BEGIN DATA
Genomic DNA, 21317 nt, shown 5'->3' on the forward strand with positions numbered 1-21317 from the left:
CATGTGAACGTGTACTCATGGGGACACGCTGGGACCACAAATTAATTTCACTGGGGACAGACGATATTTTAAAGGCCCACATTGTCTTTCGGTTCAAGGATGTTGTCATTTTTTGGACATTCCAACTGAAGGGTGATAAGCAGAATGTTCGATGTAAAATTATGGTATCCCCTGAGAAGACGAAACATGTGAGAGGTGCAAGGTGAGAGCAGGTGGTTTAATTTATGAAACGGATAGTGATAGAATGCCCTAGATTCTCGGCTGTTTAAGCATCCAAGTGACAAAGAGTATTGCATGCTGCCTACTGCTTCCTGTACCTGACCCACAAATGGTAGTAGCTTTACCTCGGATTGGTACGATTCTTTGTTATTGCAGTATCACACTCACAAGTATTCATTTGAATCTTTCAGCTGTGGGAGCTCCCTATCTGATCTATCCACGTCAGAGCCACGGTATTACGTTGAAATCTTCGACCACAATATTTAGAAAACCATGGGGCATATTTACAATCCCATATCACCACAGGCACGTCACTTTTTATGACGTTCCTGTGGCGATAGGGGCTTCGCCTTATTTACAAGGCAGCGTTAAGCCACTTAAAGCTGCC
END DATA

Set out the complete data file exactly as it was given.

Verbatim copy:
Genomic DNA, 21317 nt, shown 5'->3' on the forward strand with positions numbered 1-21317 from the left:
CATGTGAACGTGTACTCATGGGGACACGCTGGGACCACAAATTAATTTCACTGGGGACAGACGATATTTTAAAGGCCCACATTGTCTTTCGGTTCAAGGATGTTGTCATTTTTTGGACATTCCAACTGAAGGGTGATAAGCAGAATGTTCGATGTAAAATTATGGTATCCCCTGAGAAGACGAAACATGTGAGAGGTGCAAGGTGAGAGCAGGTGGTTTAATTTATGAAACGGATAGTGATAGAATGCCCTAGATTCTCGGCTGTTTAAGCATCCAAGTGACAAAGAGTATTGCATGCTGCCTACTGCTTCCTGTACCTGACCCACAAATGGTAGTAGCTTTACCTCGGATTGGTACGATTCTTTGTTATTGCAGTATCACACTCACAAGTATTCATTTGAATCTTTCAGCTGTGGGAGCTCCCTATCTGATCTATCCACGTCAGAGCCACGGTATTACGTTGAAATCTTCGACCACAATATTTAGAAAACCATGGGGCATATTTACAATCCCATATCACCACAGGCACGTCACTTTTTATGACGTTCCTGTGGCGATAGGGGCTTCGCCTTATTTACAAGGCAGCGTTAAGCCACTTAAAGCTGCC